As Advent begins, I am pondering love. We all want it, and we all think we give it, to our friends and family, and sometimes even strangers. But what happens when those we love the most reject our love? They might not say, “I don’t love you,” but sometimes their actions and words convey that message.
How do we cope with the failures of those in position to encourage and lift us up? Fathers, mothers, siblings, pastors, best friends. It seems to hurt the most when special people let us down. A kind word, holding in criticism, an offer of help…they could do so much if they’d just do their job.
Mercifully, love is not transactional. If it were, we wouldn’t be receiving much at all. God, who is love, has shown us by the gift of Christ that love is to be lavished on the undeserving. Loving is not a job, it’s simply opening our hearts. Even when it hurts. Because next time it could be us failing to love our best friend the way we should. It could be us harshly criticizing a sister for something minor. It could be us manipulating our children to perform the way we want them to perform.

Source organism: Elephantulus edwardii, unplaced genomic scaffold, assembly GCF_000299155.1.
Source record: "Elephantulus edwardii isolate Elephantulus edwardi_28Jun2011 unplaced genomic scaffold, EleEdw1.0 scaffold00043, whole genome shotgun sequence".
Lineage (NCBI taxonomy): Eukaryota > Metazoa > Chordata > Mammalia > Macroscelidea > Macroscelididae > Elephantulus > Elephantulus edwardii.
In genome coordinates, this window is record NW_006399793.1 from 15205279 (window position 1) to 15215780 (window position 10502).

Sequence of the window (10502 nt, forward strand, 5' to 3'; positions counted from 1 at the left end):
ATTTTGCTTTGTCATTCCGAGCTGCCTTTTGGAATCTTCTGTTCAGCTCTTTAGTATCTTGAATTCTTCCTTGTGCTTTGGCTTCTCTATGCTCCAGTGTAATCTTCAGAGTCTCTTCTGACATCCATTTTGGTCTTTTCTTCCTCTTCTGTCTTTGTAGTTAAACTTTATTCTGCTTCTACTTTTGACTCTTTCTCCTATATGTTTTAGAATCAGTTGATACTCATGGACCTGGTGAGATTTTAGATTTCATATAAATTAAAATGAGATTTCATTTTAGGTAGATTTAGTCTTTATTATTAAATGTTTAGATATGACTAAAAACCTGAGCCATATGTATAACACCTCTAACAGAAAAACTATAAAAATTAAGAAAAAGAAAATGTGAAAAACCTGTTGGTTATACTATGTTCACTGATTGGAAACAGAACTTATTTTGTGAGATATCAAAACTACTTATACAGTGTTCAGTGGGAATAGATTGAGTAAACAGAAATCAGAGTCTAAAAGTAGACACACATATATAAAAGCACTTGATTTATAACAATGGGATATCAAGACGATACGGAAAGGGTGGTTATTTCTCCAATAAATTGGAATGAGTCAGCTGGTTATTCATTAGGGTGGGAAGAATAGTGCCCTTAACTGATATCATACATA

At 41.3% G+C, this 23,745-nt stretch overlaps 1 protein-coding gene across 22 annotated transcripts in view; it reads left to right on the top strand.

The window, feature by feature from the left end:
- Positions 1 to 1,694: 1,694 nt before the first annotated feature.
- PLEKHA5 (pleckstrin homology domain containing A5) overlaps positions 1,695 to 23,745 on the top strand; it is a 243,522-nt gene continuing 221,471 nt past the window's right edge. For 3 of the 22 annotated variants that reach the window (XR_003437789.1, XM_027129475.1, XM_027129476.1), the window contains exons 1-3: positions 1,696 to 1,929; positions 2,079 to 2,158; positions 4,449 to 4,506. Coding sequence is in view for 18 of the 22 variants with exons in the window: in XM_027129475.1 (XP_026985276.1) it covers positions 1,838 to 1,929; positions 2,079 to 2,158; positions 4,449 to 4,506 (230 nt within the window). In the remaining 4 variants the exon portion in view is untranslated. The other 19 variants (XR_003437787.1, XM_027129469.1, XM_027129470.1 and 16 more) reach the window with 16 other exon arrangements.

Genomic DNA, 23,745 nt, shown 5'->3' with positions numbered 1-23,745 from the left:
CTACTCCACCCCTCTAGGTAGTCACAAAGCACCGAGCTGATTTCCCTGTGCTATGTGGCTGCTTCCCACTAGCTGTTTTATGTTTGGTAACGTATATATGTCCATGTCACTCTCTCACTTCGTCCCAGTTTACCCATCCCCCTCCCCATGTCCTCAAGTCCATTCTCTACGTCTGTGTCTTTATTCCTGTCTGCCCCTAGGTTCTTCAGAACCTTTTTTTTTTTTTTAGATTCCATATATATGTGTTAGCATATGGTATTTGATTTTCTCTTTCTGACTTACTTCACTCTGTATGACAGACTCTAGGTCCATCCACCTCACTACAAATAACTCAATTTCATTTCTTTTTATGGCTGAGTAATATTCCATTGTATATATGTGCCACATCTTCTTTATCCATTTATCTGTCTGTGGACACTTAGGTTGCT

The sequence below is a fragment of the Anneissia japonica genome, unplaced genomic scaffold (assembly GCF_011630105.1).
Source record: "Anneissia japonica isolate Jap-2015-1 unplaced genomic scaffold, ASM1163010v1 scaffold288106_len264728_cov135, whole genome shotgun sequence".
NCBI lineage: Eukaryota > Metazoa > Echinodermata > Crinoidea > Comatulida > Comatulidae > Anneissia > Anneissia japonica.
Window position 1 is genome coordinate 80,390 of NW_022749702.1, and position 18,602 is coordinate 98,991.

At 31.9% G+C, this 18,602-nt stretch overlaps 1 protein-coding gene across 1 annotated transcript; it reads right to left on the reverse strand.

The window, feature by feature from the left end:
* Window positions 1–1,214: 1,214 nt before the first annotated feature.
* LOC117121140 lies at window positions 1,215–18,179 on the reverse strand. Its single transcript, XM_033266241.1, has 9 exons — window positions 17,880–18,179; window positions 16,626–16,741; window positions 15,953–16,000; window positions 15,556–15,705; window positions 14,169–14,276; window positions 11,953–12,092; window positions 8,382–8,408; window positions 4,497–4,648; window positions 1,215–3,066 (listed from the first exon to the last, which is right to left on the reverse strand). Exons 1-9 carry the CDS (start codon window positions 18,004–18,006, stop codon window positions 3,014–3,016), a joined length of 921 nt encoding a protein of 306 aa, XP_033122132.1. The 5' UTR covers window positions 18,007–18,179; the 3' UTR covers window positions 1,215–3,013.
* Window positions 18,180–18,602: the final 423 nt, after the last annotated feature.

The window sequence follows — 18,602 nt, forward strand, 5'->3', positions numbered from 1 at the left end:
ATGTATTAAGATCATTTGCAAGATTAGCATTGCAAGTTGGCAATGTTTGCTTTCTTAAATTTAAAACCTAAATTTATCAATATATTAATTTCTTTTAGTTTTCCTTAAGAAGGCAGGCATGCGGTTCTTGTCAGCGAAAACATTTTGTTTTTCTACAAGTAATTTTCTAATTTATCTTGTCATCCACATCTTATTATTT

A segment of the Mixtec people in Mexico speak the Yoloxochitl dialect. They have no Bible in their language, but All Nations Bible Translation, supported by Christian Aid Ministries, is working to provide one. Missionaries studying the language have discovered beautiful simplicities in the Yoloxochitl dialect. Love is translated “hurting heart.” John 3:16 literally means, “God’s heart hurt, seeing the people of this world…”
We aren’t the first to hurt for those we love. God set the standard by His willingness to hurt for us so much, He sent His only Son to bring us life. And what did Jesus teach us by His life? Forgive those who hurt us. When someone strikes us, we don’t strike back. When someone is in need, we give.
Ann Voskamp writes in The Broken Way, “Love isn’t about feeling good about others; love is ultimately being willing to suffer for others…The only way to avoid brokenness is to avoid love.”
We love most when we forgive someone who has broken our heart. When we know we love them more than ourselves, and our hurt feelings.
Yes, love has to hurt this much. It’s the only way to let love in. Our broken hearts will break us free and open us to more of God’s love.
How do you cope with hurt from those you love?